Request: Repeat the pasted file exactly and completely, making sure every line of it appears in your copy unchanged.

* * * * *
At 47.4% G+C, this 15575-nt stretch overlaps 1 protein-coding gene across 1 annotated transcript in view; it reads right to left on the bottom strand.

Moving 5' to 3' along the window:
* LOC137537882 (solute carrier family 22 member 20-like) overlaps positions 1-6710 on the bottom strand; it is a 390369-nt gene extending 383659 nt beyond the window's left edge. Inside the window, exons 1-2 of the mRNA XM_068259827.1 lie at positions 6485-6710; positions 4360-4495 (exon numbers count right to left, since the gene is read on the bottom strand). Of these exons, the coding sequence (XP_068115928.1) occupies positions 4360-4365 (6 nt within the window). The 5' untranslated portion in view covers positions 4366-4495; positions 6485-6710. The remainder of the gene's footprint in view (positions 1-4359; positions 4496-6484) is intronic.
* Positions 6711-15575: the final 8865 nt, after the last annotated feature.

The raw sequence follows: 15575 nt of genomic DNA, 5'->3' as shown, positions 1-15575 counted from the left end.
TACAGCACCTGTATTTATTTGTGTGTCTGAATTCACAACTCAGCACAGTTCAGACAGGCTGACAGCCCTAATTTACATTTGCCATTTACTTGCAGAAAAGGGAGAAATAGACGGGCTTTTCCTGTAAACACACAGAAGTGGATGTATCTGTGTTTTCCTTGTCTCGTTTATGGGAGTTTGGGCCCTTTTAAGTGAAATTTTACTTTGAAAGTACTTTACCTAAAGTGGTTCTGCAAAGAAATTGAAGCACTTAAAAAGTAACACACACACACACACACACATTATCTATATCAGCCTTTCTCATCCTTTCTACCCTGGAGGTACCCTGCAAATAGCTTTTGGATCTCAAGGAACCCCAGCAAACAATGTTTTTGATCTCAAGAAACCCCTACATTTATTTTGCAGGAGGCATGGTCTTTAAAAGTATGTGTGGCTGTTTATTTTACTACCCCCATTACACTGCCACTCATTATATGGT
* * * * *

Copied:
At 47.4% G+C, this 15575-nt stretch overlaps 1 protein-coding gene across 1 annotated transcript in view; it reads right to left on the bottom strand.

Moving 5' to 3' along the window:
* LOC137537882 (solute carrier family 22 member 20-like) overlaps positions 1-6710 on the bottom strand; it is a 390369-nt gene extending 383659 nt beyond the window's left edge. Inside the window, exons 1-2 of the mRNA XM_068259827.1 lie at positions 6485-6710; positions 4360-4495 (exon numbers count right to left, since the gene is read on the bottom strand). Of these exons, the coding sequence (XP_068115928.1) occupies positions 4360-4365 (6 nt within the window). The 5' untranslated portion in view covers positions 4366-4495; positions 6485-6710. The remainder of the gene's footprint in view (positions 1-4359; positions 4496-6484) is intronic.
* Positions 6711-15575: the final 8865 nt, after the last annotated feature.

The raw sequence follows: 15575 nt of genomic DNA, 5'->3' as shown, positions 1-15575 counted from the left end.
TACAGCACCTGTATTTATTTGTGTGTCTGAATTCACAACTCAGCACAGTTCAGACAGGCTGACAGCCCTAATTTACATTTGCCATTTACTTGCAGAAAAGGGAGAAATAGACGGGCTTTTCCTGTAAACACACAGAAGTGGATGTATCTGTGTTTTCCTTGTCTCGTTTATGGGAGTTTGGGCCCTTTTAAGTGAAATTTTACTTTGAAAGTACTTTACCTAAAGTGGTTCTGCAAAGAAATTGAAGCACTTAAAAAGTAACACACACACACACACACACATTATCTATATCAGCCTTTCTCATCCTTTCTACCCTGGAGGTACCCTGCAAATAGCTTTTGGATCTCAAGGAACCCCAGCAAACAATGTTTTTGATCTCAAGAAACCCCTACATTTATTTTGCAGGAGGCATGGTCTTTAAAAGTATGTGTGGCTGTTTATTTTACTACCCCCATTACACTGCCACTCATTATATGGT